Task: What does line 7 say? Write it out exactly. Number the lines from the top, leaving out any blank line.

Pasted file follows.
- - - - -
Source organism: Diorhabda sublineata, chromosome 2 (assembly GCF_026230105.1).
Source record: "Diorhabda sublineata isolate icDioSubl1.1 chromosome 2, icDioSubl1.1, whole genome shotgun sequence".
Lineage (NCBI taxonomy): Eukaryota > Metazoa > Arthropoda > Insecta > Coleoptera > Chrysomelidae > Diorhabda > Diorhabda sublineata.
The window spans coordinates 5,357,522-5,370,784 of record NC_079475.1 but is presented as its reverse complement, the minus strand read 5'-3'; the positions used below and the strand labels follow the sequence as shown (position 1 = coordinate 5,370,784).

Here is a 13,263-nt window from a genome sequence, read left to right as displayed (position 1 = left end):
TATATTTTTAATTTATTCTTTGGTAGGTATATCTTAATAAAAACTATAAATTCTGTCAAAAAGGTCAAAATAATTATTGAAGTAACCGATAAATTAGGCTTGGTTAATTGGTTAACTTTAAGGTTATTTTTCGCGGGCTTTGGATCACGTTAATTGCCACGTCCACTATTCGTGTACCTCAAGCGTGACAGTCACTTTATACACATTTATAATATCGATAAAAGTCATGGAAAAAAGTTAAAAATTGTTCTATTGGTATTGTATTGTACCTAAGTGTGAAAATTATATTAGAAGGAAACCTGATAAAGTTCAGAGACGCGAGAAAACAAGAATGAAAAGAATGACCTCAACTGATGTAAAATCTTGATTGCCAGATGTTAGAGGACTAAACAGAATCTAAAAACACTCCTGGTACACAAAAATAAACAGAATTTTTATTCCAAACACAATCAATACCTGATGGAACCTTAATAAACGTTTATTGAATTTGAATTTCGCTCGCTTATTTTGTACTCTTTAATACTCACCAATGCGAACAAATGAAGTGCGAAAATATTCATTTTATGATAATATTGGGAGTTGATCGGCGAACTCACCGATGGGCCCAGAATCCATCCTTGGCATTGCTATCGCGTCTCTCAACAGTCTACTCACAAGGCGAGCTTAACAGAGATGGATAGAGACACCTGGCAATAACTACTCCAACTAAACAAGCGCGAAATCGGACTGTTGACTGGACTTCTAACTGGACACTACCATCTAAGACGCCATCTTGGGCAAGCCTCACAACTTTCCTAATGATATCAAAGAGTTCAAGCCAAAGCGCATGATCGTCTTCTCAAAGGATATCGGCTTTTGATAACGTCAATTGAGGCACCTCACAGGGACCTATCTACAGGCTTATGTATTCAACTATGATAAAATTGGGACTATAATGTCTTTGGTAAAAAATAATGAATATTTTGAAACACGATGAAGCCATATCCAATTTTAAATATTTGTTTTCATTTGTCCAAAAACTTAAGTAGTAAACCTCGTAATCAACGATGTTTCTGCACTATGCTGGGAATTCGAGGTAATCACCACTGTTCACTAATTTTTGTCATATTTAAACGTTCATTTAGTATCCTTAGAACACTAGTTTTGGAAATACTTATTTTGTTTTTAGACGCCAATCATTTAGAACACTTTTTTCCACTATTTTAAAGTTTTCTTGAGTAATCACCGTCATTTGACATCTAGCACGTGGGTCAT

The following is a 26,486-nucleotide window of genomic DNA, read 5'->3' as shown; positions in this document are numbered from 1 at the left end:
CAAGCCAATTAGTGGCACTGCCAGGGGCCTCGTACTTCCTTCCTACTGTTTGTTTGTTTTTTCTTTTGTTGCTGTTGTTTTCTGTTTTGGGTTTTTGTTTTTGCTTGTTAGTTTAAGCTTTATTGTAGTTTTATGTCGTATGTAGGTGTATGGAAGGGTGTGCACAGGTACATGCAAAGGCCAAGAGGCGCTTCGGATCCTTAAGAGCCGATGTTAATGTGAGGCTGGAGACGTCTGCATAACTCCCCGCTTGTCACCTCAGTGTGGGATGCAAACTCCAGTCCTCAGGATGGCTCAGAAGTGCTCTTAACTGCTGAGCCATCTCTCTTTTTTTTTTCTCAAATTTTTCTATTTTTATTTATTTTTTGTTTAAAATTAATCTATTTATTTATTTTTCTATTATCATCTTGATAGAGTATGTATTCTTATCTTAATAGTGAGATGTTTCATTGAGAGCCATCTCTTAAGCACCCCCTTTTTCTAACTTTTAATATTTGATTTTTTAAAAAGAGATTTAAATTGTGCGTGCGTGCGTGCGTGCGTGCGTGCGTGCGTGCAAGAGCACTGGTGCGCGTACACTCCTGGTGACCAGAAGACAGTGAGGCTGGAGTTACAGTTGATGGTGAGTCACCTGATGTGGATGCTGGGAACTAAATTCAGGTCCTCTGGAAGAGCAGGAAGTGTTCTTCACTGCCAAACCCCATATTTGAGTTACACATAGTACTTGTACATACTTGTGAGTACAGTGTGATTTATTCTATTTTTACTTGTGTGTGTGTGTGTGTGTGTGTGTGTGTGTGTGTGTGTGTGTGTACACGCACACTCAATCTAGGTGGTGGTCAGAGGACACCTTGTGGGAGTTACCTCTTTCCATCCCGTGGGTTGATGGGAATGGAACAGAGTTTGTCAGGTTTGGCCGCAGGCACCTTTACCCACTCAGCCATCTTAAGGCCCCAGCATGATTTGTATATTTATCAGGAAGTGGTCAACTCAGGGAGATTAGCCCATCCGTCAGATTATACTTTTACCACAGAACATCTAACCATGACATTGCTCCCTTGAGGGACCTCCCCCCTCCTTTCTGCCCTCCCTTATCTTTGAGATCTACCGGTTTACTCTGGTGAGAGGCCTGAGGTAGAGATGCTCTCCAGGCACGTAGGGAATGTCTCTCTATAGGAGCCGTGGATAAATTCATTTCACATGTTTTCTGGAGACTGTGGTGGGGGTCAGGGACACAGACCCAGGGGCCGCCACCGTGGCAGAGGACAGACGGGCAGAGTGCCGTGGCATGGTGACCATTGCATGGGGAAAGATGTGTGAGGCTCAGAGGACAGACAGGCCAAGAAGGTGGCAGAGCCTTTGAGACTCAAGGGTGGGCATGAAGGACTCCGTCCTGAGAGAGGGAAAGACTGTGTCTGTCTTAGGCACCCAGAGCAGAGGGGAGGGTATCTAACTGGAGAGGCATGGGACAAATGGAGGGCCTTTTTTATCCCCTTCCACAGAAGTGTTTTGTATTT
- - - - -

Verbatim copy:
The following is a 26,486-nucleotide window of genomic DNA, read 5'->3' as shown; positions in this document are numbered from 1 at the left end: